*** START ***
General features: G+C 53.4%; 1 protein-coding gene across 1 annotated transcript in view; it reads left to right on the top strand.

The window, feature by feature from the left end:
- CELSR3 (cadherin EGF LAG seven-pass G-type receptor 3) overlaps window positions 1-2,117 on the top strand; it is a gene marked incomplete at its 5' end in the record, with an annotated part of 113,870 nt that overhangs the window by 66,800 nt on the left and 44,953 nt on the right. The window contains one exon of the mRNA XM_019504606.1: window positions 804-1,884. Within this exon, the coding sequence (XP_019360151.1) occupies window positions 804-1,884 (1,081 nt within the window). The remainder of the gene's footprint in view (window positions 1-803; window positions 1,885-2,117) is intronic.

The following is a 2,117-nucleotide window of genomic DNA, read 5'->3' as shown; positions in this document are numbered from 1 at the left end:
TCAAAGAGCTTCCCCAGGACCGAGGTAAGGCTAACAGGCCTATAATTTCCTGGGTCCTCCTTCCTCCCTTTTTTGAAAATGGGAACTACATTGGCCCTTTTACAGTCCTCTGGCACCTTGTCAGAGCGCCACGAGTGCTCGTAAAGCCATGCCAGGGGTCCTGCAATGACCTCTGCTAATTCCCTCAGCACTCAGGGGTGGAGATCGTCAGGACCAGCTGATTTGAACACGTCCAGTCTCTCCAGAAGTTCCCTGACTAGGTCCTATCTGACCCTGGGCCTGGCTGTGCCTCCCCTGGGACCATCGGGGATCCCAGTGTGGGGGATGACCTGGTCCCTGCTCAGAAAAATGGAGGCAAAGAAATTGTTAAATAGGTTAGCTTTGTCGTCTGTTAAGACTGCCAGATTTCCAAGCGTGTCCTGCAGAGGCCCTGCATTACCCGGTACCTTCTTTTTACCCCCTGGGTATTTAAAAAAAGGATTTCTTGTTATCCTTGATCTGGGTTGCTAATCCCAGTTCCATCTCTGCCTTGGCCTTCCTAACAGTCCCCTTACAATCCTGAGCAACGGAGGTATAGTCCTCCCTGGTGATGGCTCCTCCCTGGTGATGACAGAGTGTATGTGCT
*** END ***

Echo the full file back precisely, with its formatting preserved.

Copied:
General features: G+C 53.4%; 1 protein-coding gene across 1 annotated transcript in view; it reads left to right on the top strand.

The window, feature by feature from the left end:
- CELSR3 (cadherin EGF LAG seven-pass G-type receptor 3) overlaps window positions 1-2,117 on the top strand; it is a gene marked incomplete at its 5' end in the record, with an annotated part of 113,870 nt that overhangs the window by 66,800 nt on the left and 44,953 nt on the right. The window contains one exon of the mRNA XM_019504606.1: window positions 804-1,884. Within this exon, the coding sequence (XP_019360151.1) occupies window positions 804-1,884 (1,081 nt within the window). The remainder of the gene's footprint in view (window positions 1-803; window positions 1,885-2,117) is intronic.

The following is a 2,117-nucleotide window of genomic DNA, read 5'->3' as shown; positions in this document are numbered from 1 at the left end:
TCAAAGAGCTTCCCCAGGACCGAGGTAAGGCTAACAGGCCTATAATTTCCTGGGTCCTCCTTCCTCCCTTTTTTGAAAATGGGAACTACATTGGCCCTTTTACAGTCCTCTGGCACCTTGTCAGAGCGCCACGAGTGCTCGTAAAGCCATGCCAGGGGTCCTGCAATGACCTCTGCTAATTCCCTCAGCACTCAGGGGTGGAGATCGTCAGGACCAGCTGATTTGAACACGTCCAGTCTCTCCAGAAGTTCCCTGACTAGGTCCTATCTGACCCTGGGCCTGGCTGTGCCTCCCCTGGGACCATCGGGGATCCCAGTGTGGGGGATGACCTGGTCCCTGCTCAGAAAAATGGAGGCAAAGAAATTGTTAAATAGGTTAGCTTTGTCGTCTGTTAAGACTGCCAGATTTCCAAGCGTGTCCTGCAGAGGCCCTGCATTACCCGGTACCTTCTTTTTACCCCCTGGGTATTTAAAAAAAGGATTTCTTGTTATCCTTGATCTGGGTTGCTAATCCCAGTTCCATCTCTGCCTTGGCCTTCCTAACAGTCCCCTTACAATCCTGAGCAACGGAGGTATAGTCCTCCCTGGTGATGGCTCCTCCCTGGTGATGACAGAGTGTATGTGCT